Friends – (the information in this section is based on how my friends helped me during my recovery)

“I noticed her smile had disappeared before I saw the marks on her arms. I really wanted to help her but I was worried that if I reacted it would seem confrontational. I didn’t really know how to approach her and worried that what I said or did might ruin our friendship or make matters worse for her.” 

My Suggested Action Plan
  • It can be tempting to jump in and try to understand what’s behind your friend’s self harming, especially if you are very close and have tended to share most things. Doing this however can have the opposite effect and instead of opening up, your friend is most likely to shy away from discussing it. Instead, stay calm and reassure them that you are there to listen whenever they need or want to talk.
  • If you suspect that your friend is self-harming but aren’t completely sure, avoid acting too hastily. Seeking advice from a trusted adult can be a good way to get support but this should be done in confidence and only after you’ve established your friend has a problem. If your friend has chosen you to confide in, it’s important that you keep their trust (whilst making sure you also have someone to talk to and do not feel emotionally burdened).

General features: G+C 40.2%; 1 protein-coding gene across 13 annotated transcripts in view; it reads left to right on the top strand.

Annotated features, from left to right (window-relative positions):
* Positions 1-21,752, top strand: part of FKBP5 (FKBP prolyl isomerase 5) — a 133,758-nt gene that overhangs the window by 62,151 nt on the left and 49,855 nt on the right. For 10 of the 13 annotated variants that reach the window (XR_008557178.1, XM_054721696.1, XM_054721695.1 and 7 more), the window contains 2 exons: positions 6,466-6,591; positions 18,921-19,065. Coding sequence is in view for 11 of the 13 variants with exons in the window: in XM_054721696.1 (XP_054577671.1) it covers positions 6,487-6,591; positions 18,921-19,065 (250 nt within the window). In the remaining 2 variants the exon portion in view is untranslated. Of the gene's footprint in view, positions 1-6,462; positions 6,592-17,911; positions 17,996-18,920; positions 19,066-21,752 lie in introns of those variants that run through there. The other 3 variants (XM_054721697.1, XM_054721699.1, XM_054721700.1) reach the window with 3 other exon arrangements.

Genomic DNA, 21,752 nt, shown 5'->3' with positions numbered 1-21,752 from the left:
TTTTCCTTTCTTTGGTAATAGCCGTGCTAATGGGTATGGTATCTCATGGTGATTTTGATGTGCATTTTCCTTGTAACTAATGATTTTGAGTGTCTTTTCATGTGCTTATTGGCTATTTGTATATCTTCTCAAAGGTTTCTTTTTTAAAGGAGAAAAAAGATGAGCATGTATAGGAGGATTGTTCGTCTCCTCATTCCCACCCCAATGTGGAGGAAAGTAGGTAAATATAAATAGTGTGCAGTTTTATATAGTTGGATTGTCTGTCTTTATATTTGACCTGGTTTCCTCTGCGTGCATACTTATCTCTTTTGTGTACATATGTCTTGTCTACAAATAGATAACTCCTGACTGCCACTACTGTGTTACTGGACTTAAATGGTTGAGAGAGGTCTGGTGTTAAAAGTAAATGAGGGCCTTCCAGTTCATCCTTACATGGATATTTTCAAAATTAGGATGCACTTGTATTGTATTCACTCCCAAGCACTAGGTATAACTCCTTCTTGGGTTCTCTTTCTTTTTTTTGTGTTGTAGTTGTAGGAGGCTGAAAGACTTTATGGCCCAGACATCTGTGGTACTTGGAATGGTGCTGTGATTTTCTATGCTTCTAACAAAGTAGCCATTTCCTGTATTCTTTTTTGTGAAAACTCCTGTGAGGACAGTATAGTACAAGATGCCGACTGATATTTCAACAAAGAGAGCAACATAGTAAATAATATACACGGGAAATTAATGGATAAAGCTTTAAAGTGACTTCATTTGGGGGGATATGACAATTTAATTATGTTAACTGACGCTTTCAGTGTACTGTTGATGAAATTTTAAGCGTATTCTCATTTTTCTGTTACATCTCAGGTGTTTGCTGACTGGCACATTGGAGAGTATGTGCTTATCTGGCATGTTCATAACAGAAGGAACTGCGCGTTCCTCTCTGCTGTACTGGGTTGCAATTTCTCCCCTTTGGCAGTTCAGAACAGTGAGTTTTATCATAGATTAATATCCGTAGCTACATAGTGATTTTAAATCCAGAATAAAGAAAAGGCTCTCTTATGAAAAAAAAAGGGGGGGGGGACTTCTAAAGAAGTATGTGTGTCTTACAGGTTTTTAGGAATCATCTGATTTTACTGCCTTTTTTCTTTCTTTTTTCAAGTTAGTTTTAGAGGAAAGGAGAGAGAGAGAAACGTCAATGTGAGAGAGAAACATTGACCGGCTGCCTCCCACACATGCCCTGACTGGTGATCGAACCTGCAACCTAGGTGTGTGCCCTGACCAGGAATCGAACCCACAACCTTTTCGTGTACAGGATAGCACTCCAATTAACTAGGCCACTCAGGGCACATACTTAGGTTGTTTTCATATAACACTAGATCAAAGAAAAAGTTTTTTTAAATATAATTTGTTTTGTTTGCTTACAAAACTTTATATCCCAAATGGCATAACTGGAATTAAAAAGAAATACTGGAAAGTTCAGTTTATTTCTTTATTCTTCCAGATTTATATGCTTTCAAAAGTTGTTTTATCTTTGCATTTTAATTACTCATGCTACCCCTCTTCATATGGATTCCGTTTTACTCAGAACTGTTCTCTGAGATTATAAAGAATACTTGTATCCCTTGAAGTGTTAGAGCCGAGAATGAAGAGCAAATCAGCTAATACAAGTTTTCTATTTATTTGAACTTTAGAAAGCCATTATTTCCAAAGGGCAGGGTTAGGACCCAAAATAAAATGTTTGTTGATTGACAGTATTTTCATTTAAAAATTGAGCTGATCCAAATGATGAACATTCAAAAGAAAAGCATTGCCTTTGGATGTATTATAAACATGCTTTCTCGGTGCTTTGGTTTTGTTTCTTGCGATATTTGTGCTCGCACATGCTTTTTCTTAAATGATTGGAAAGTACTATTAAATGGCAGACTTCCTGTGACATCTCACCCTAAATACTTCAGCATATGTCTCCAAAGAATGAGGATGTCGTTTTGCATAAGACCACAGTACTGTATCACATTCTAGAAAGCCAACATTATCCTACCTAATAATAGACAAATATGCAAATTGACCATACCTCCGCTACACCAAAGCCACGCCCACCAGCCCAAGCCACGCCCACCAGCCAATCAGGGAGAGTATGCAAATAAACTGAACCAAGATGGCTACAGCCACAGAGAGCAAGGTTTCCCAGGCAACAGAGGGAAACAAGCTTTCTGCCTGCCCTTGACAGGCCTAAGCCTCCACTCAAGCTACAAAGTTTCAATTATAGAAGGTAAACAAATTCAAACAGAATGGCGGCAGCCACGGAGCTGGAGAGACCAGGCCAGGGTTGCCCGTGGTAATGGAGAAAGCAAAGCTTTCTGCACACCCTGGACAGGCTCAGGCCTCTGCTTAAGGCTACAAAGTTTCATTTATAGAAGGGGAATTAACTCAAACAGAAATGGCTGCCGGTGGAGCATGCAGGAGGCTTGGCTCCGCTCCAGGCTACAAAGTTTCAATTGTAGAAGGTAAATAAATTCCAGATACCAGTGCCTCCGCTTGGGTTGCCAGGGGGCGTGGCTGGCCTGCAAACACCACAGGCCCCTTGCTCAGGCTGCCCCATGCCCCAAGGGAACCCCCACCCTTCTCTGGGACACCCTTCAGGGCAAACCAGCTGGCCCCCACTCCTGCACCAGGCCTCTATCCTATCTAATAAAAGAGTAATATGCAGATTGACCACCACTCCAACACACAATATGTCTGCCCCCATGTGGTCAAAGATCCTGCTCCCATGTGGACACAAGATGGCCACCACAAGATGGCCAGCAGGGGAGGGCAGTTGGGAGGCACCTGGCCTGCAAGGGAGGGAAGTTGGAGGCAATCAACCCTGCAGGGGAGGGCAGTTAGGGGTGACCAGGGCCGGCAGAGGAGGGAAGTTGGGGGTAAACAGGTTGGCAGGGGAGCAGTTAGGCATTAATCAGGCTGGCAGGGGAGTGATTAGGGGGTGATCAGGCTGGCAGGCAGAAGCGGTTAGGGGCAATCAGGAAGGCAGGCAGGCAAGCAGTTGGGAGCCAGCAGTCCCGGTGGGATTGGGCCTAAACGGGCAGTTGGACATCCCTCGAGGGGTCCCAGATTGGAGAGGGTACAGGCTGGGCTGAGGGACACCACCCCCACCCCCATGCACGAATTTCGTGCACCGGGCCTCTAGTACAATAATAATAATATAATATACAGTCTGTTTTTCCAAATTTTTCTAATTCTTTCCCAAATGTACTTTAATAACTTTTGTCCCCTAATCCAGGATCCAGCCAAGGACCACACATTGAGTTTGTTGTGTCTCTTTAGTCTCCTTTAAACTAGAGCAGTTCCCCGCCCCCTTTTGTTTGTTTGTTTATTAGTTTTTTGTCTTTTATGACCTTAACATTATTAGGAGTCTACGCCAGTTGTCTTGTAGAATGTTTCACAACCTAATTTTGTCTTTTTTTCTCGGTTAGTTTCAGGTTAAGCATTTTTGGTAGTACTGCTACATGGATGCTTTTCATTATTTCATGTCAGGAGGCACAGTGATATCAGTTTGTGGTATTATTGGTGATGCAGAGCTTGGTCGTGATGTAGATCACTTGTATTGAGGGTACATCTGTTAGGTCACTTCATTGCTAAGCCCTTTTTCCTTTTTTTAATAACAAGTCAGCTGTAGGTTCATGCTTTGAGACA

• They may become withdrawn and less interested in socialising, especially in larger friendship groups. If other friends notice and start to question their behaviour, try if possible to deflect the attention away from them. Standing up for your friend is one of the best ways to let them know they have your complete support.
  • It’s likely that they could be finding it hard to keep up with the pressures of a daily routine. Whether it’s school, University or a career, it can be doubly hard when you’re dealing with the emotional impact of self-harm. Helping them where you can to lessen or manage their workload will make everything seem less overwhelming – organising a study session together or swapping notes on a presentation are just some of the ways to help alleviate their stress.   

Photo by Juliana Coutinho